I donít think your quality of life changes much when you get your deadlift from 400 to 500 other maybe boosting your ego a bit more.

    Donít get your deadlift to 500 because of how itíll improve your life now. Do it so that when you get sick with something, are post surgery, etc., that even a significant loss of strength still keeps you stronger than most people.

    How much strength do you need? Thatís up to you, but I donít know why youíd stop?

  6. #6
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    Dec 2021
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    Quote Originally Posted by Frank_B View Post
    Donít get your deadlift to 500 because of how itíll improve your life now. Do it so that when you get sick with something, are post surgery, etc., that even a significant loss of strength still keeps you stronger than most people.
    I definitely agree with that second half. Don't prepare for average, prepare for peak. And know that peak will be worse than you think. Events that cause loss of strength, for example...

    For the first half...in my experience, it's hard to say whether the differential ability to exert force on the last 10% of my gains has directly made life commensurately better or not. I think it has, but maybe not...I admit that I'm biased, because I'm dedicated to training. But two weeks ago, I squatted 500 for the first time, in my 50s. This past weekend, I helped load up my in-laws' entire house full of 50 years of stuff. I'm pretty sure that went better than it would have back when I first squatted 405.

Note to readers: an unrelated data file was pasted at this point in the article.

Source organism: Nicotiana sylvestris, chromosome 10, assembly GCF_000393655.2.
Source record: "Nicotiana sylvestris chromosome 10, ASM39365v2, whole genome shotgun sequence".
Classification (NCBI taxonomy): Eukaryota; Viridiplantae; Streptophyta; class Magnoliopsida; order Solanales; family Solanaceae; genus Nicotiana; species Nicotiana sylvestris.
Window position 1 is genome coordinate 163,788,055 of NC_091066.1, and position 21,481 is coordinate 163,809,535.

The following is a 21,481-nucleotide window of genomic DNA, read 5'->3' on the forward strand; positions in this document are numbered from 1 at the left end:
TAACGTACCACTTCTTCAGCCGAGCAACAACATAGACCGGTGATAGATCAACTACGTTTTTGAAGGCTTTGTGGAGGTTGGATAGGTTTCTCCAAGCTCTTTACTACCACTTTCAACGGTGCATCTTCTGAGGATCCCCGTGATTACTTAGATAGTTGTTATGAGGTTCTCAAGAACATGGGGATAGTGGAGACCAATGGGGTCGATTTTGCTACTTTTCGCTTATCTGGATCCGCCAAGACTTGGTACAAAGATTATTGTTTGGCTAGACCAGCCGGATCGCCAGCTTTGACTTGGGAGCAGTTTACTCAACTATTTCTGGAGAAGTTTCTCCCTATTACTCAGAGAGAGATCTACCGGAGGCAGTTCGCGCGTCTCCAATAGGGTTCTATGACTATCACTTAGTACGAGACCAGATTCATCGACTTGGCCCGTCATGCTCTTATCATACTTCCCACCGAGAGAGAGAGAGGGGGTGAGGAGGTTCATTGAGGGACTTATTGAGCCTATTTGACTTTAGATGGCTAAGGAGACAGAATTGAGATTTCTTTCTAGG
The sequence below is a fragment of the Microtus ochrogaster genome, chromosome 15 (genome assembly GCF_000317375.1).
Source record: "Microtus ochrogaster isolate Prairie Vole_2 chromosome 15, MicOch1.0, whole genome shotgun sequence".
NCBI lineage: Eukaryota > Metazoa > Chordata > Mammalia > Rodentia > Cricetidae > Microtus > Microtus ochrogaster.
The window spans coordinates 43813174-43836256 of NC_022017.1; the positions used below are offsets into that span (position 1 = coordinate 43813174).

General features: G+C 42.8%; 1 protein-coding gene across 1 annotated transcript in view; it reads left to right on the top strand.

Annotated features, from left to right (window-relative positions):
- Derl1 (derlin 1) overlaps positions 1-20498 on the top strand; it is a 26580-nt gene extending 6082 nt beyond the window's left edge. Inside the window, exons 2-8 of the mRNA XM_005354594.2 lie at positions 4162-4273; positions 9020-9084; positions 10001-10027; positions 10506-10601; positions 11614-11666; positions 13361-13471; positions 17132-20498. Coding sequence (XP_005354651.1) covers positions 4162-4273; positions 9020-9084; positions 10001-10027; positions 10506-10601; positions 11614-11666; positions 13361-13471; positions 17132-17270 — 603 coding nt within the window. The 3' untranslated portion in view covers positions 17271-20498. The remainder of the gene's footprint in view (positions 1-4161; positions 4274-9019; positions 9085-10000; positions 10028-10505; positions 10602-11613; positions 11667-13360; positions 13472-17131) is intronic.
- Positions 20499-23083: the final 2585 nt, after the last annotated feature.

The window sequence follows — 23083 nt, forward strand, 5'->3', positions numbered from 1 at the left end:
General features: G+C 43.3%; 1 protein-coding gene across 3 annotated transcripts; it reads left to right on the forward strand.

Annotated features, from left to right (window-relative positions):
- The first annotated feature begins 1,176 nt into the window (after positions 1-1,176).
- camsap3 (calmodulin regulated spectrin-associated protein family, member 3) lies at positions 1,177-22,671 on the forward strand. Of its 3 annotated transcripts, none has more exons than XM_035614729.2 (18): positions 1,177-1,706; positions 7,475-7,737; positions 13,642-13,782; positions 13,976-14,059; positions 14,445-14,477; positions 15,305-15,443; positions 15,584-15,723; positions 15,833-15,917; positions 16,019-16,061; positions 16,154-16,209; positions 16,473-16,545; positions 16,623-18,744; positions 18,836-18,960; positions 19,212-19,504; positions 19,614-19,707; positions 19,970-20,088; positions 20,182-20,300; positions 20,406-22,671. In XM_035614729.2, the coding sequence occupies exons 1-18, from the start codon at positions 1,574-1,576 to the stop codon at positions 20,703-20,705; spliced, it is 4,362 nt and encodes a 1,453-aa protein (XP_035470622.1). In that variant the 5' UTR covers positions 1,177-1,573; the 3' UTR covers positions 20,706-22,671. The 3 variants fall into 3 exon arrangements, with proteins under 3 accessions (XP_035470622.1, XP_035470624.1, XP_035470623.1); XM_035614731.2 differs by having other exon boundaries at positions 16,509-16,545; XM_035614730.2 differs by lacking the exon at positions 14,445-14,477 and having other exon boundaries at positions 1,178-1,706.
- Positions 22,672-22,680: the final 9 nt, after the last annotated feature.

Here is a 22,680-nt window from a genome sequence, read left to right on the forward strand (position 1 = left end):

What I definitely do know is that the total benefits of continuing to pursue those gains in strength absolutely have improved my life, on a daily basis.

  7. #7
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    Jul 2019
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    Quote Originally Posted by Jason Donaldson View Post

    For the first half...in my experience, it's hard to say whether the differential ability to exert force on the last 10% of my gains has directly made life commensurately better or not. I think it has, but maybe not...I admit that I'm biased, because I'm dedicated to training. But two weeks ago, I squatted 500 for the first time, in my 50s. This past weekend, I helped load up my in-laws' entire house full of 50 years of stuff. I'm pretty sure that went better than it would have back when I first squatted 405.
    Yeah. It is interesting how much harder going from 400 to 500 is than it seemingly was from 135 to 405. It feels like more adaptation had to occur, but really, it was more stress that had to happen to drive increasingly smaller results.

    Walking up a flight of stairs probably doesnít feel significantly different whether you squat 300, 400 or 500 pounds. But, if youíve just been in the hospital with Extra drug-resistant TB (friend of mine just had that) for 3 months, even being able to walk up a flight of stairs may be entirely dependent on how much you squatted prior to going in.